What would be much more interesting spectacles would be matches against the likes of Roma or Borussia Dortmund, attack-minded sides who still have flaws that you can expose, very much like Liverpool themselves.
You could even throw Barcelona into that argument, as the Catalans wouldn't much be up for a trip to a hostile Anfield after recent experiences or grounds such as the Vicente Calderon or even Celtic Park last season.
Rodgers and the Reds will need the group stage draw to be kind then. But there is nothing to suggest that, with a couple of good summer additions, a bigger squad and the maintenance of the staggering rate of improvement in some of the Liverpool players that they can’t fare well in the Champions League.
As Manchester City showed though, the tough groups that you can be presented with upon arrival in the competition mean that it can sometimes take you a year or two to make your mark.
City went out in the group stages in their first two Champions League campaigns before making it to the second round this time, something which is likely to secure them a place in pot two next season, according to that article from Ogden.
Everton’s case is somewhat different to Liverpool’s, and will depend entirely on how they would view their participation in the tournament.
Having borrowed players from Barcelona, Chelsea and Manchester City to reach the cusp of the Champions League, whether or not they’ll be able to do the same again next season remains to be seen, as suddenly the elite clubs they’d be loaning from might see the Blues as more of a threat.
Indeed, in allowing Everton temporary ownership of Romelu Lukaku and Gareth Barry this season, Chelsea and Manchester City may have gone a long way toward ensuring that Arsenal, Manchester United and Tottenham won’t get into the Champions League in 2014/15, perhaps significantly weakening them as a result. They won’t want the same thing to happen to them.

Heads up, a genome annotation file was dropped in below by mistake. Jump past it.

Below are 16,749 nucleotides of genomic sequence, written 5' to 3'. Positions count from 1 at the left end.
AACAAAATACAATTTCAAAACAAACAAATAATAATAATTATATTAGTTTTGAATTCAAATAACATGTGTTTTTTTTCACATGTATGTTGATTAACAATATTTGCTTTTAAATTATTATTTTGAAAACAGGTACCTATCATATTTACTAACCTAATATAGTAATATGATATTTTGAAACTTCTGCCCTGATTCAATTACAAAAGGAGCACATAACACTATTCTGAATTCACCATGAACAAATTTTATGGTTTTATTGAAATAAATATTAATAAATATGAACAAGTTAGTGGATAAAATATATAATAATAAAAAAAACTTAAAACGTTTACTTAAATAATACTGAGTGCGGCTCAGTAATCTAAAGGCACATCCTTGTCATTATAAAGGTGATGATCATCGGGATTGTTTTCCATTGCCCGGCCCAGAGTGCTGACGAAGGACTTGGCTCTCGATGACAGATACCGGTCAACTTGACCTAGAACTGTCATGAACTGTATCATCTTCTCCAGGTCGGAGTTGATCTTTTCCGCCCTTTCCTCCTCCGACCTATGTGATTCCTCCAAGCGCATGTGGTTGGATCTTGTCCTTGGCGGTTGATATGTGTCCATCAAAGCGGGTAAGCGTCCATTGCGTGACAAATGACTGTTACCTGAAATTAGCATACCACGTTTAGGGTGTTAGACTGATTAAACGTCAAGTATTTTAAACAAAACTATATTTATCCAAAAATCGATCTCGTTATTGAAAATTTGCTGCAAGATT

Of course Barry will be available on a free transfer in the summer and Jose Mourinho doesn't seem overly keen on Lukaku, so there is a strong possibility that Everton could use their Champions League riches to finance moves for both. Sadly for them, Gerard Deulofeu will return to Barcelona.
Happily for them, though, they’ll have money to buy a top-class replacement, and although the discussion of money in football can often lead us toward a greed-filled or vulgar direction, that really is what will be most important for Everton were they to get into the Champions League.
The riches on offer would ensure that, after years of scrambling around for cheap moves or loans and being forced to sell their best players, Everton would have the money to consistently compete with the bigger clubs in the land.
In terms of how they’d do against the bigger clubs on the continent though, then they may well need to be very patient.
Likely to be below Liverpool in pot four for the draw, the Blues would be certain to face at least one of European football’s superpowers during a group stage that they would do very well to qualify from.
Of course qualification isn't out of the question, especially not when you play the type of exhilarating football that the Blues do under Martinez, but the current Everton side have sometimes struggled when facing the bigger sides in this season’s Premier League. They were hammered 4-0 at Liverpool, lost at Chelsea, Manchester City and Tottenham and were beaten 4-1 at Arsenal in the FA Cup.
They’d show no fear in the Champions League obviously, but their campaign might really be more about just enjoying themselves before the likes of Arsenal and Manchester United make renewed assaults to try and get back into the competition.
You could almost say the same about Liverpool, too, although the Reds look better equipped to go on a decent run.
How decent? Well maybe repeating their success of 2005 is a little too much to ask, but no-one expected that Liverpool team to win it back then.
As this season’s Red and Blue vintages have shown though, anything seems possible on Merseyside at the moment.
All season long, we NBA acolytes have remained steadfast in our conviction that this year’s playoffs would demand a buckling of basketball seat belts.
Just make sure you have an extra spool of rope at the ready for when the Golden State Warriors meet the Los Angeles Clippers.